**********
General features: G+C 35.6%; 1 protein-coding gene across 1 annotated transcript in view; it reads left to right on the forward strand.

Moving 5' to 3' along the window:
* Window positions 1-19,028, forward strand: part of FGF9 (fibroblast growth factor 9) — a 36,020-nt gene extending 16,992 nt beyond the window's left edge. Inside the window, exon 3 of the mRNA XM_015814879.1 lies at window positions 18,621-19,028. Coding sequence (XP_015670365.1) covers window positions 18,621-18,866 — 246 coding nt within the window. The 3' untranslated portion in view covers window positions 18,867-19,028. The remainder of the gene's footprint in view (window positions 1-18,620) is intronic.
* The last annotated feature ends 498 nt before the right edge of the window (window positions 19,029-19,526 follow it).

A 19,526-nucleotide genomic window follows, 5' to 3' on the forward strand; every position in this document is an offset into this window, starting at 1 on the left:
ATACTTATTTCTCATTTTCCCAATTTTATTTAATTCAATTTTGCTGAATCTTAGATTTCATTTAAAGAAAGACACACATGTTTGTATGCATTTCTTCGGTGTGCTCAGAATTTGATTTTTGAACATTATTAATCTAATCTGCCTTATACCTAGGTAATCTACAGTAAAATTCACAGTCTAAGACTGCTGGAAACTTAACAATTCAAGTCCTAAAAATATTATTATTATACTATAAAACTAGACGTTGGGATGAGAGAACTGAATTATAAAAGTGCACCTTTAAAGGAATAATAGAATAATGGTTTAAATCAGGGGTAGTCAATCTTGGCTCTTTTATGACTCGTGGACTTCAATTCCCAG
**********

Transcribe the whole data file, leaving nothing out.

General features: G+C 35.6%; 1 protein-coding gene across 1 annotated transcript in view; it reads left to right on the forward strand.

Moving 5' to 3' along the window:
* Window positions 1-19,028, forward strand: part of FGF9 (fibroblast growth factor 9) — a 36,020-nt gene extending 16,992 nt beyond the window's left edge. Inside the window, exon 3 of the mRNA XM_015814879.1 lies at window positions 18,621-19,028. Coding sequence (XP_015670365.1) covers window positions 18,621-18,866 — 246 coding nt within the window. The 3' untranslated portion in view covers window positions 18,867-19,028. The remainder of the gene's footprint in view (window positions 1-18,620) is intronic.
* The last annotated feature ends 498 nt before the right edge of the window (window positions 19,029-19,526 follow it).

A 19,526-nucleotide genomic window follows, 5' to 3' on the forward strand; every position in this document is an offset into this window, starting at 1 on the left:
ATACTTATTTCTCATTTTCCCAATTTTATTTAATTCAATTTTGCTGAATCTTAGATTTCATTTAAAGAAAGACACACATGTTTGTATGCATTTCTTCGGTGTGCTCAGAATTTGATTTTTGAACATTATTAATCTAATCTGCCTTATACCTAGGTAATCTACAGTAAAATTCACAGTCTAAGACTGCTGGAAACTTAACAATTCAAGTCCTAAAAATATTATTATTATACTATAAAACTAGACGTTGGGATGAGAGAACTGAATTATAAAAGTGCACCTTTAAAGGAATAATAGAATAATGGTTTAAATCAGGGGTAGTCAATCTTGGCTCTTTTATGACTCGTGGACTTCAATTCCCAG